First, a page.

By Jean-Benoît Nadeau & Julie Barlow
People assume that globalization or colonialism is the main culprit behind the disappearance of languages. But the truth is, any language can disappear. And all languages are threatened.
They always have been.
Linguists debate whether there are presently 6000 or 7000 languages spoken on earth. That would mean there are on average, barely one million speakers per language. In fact, there are only 137 languages in the world that are spoken by more than 5 million people. But there aren’t even a dozen of languages spoken by more than 100 million people.
Most languages are in a dangerous position, and always have been. Most have no written dictionary or written grammar and have never been taught in school.
Believe it or not, some of today’s main international languages were once threatened languages – to the point that the story of the origins remains a bit of a mystery. For example, Spanish, which is the subject of our latest book, The Story of Spanish, was originally the tongue of a remote tribe of shepherds in Northern Spain. French has even more mysterious origins: it began as a sort of made up language that combined different dialects spoken in Northern France.
Colonialism itself does not explain why some languages are eradicated. While the Spanish conquest erased a number of Pre-Columbian languages, some of the dominant languages in the Americas – Nahuatl, Mayan, Guarani, Quechua – are still spoken five centuries later. Some of these even fared better after the Spanish conquest than before, and they began to wane only after the colonial period.
In fact, the real “threats” to languages are usually internal, not external. Speakers of a language may transform it into a variety of dialects that become so distinct they end up turning into separate languages – the way Latin did in the first millennium. According to some linguists, Arabic is in that situation today.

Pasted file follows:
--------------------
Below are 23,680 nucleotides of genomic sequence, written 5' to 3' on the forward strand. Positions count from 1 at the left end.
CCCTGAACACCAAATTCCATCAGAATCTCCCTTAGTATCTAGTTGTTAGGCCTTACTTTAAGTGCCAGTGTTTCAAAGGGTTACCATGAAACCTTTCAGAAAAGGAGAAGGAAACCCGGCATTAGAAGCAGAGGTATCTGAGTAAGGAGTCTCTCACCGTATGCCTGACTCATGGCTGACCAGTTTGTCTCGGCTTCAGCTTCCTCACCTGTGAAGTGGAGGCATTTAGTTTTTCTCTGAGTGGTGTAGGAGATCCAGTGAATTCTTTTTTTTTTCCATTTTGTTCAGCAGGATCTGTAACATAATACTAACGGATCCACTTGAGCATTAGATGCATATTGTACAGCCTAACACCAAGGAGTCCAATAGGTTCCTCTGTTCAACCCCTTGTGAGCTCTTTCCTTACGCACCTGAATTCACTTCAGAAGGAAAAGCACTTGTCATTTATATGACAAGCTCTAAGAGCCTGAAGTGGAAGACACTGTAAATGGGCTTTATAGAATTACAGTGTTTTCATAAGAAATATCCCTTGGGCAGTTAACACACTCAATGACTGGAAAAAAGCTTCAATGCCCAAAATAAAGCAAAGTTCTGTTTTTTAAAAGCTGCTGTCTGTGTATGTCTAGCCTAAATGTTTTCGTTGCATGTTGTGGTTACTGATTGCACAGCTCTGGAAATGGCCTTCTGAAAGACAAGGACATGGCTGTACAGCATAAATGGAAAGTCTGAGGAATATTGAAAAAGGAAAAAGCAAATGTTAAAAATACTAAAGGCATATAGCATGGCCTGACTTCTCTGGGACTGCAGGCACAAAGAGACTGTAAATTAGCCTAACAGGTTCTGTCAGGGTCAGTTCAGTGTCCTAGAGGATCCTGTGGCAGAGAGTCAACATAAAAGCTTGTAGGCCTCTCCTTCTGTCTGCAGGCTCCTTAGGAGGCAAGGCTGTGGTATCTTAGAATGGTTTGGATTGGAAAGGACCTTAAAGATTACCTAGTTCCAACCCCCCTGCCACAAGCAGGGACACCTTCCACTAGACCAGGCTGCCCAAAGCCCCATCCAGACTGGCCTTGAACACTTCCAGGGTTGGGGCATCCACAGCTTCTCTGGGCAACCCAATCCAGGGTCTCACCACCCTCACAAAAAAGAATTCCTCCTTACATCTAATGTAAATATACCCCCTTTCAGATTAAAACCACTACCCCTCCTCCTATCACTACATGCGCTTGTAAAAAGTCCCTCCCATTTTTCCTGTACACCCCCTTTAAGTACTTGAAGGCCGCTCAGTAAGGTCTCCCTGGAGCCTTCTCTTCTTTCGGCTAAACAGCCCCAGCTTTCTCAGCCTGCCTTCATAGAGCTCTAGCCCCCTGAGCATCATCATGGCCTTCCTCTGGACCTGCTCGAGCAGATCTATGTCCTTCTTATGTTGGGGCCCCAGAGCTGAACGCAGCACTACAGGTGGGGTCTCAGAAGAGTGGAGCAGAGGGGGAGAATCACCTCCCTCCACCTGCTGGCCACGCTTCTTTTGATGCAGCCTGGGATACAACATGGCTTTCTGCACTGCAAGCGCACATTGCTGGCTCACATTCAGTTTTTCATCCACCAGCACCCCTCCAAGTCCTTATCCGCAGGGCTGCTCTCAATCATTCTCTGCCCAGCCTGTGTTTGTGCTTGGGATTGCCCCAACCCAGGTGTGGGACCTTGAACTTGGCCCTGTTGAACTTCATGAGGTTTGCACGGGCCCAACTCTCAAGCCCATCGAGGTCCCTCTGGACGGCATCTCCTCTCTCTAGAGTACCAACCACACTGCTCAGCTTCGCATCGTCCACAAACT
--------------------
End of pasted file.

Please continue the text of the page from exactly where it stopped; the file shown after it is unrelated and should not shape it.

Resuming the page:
The other internal threat comes from the fact that speakers sometimes simply abandon their mother tongue. Why? Perhaps it doesn’t bring them any advantages, or instead relegates them to harsher living conditions – a lot of regional languages in Spain and in France disappeared that way. There was no threat. The speakers just let their language go.
But in the end, linguists and socio-linguists do not understand exactly why some languages disappear while others, facing similar threats, don’t. Basque, Catalan and Welsh are famous cases of mysteriously resilient tongues.
In 2006, in a panel discussion, Jean-Benoît had an exchange with a Sioux Indian whose language, Lakota, has never been spoken by more than 50 000 people. Inuit is spoken by about 35 000 people in Canada – and that’s probably more speakers than there have ever been. Aramaic – the historical language of Jesus – is often described as a dead language, but 100 000 people still speak it today, or at least a modern version of it.
In short, all languages face threats, but it’s impossible to predict which will survive and which won’t.
More about the sociology of language can be found in our new book, The Story of Spanish (St. Martin’s Press).